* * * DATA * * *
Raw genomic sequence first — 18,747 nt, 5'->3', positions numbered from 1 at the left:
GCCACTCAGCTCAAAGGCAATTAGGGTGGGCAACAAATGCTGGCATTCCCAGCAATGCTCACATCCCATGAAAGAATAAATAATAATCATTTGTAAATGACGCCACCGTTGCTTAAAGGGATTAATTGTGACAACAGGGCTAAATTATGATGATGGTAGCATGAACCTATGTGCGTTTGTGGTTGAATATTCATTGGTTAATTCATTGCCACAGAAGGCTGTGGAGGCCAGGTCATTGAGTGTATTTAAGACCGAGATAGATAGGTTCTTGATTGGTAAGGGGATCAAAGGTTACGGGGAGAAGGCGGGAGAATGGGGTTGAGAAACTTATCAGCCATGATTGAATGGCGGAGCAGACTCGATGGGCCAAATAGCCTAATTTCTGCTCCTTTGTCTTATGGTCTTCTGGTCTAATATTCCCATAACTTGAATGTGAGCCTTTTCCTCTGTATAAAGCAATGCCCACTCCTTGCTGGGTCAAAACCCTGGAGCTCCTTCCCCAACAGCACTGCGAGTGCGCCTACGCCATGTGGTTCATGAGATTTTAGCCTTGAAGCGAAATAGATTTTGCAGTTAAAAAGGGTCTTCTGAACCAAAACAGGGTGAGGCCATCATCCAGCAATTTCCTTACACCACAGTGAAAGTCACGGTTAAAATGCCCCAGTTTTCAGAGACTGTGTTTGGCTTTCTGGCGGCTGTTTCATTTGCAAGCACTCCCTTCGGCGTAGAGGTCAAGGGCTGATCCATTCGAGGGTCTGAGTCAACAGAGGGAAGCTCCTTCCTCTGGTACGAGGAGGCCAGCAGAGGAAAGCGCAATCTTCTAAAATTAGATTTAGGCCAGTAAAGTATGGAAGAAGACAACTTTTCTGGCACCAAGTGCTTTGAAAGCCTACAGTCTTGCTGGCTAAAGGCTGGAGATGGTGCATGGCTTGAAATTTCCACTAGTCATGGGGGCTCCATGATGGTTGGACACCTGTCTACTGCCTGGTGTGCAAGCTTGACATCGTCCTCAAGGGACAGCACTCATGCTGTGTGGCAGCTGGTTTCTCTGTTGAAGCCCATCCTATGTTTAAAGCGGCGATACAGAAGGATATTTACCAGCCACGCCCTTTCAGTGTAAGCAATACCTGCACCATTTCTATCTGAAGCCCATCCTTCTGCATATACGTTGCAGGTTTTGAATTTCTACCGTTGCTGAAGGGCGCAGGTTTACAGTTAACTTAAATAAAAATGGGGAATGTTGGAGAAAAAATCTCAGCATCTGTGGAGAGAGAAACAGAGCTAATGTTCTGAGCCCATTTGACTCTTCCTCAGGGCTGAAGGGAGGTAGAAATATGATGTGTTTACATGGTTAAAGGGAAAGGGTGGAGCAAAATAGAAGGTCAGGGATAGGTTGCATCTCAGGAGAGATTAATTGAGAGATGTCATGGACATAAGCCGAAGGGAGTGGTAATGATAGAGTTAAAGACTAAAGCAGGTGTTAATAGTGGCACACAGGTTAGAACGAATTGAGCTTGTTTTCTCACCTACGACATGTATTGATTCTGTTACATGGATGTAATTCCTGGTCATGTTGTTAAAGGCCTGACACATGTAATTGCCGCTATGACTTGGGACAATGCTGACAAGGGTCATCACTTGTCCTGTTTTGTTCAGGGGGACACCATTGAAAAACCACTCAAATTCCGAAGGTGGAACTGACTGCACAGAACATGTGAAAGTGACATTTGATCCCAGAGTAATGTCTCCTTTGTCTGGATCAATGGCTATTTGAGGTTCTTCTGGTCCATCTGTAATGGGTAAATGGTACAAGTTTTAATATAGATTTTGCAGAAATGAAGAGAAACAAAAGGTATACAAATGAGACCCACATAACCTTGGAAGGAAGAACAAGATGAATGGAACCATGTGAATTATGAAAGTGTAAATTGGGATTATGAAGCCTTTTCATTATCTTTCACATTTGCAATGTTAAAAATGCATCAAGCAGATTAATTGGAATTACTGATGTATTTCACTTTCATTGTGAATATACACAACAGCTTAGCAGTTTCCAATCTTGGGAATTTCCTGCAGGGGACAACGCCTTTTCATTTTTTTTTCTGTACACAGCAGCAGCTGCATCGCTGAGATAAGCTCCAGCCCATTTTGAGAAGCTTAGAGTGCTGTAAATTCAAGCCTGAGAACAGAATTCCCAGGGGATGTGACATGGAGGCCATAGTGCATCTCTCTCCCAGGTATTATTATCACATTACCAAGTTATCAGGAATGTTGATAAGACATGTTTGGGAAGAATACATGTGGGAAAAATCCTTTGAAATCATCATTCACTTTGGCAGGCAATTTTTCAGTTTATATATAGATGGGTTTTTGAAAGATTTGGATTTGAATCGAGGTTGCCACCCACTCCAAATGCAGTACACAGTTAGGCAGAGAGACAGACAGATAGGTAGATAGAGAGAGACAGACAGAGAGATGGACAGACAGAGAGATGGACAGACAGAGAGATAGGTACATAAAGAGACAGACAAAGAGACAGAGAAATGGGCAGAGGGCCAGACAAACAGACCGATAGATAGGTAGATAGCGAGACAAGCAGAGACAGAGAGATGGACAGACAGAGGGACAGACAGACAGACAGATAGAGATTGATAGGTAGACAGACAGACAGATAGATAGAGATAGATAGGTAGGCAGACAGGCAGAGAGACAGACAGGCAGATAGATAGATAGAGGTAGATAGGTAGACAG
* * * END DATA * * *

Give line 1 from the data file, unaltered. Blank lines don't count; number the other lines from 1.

Raw genomic sequence first — 18,747 nt, 5'->3', positions numbered from 1 at the left: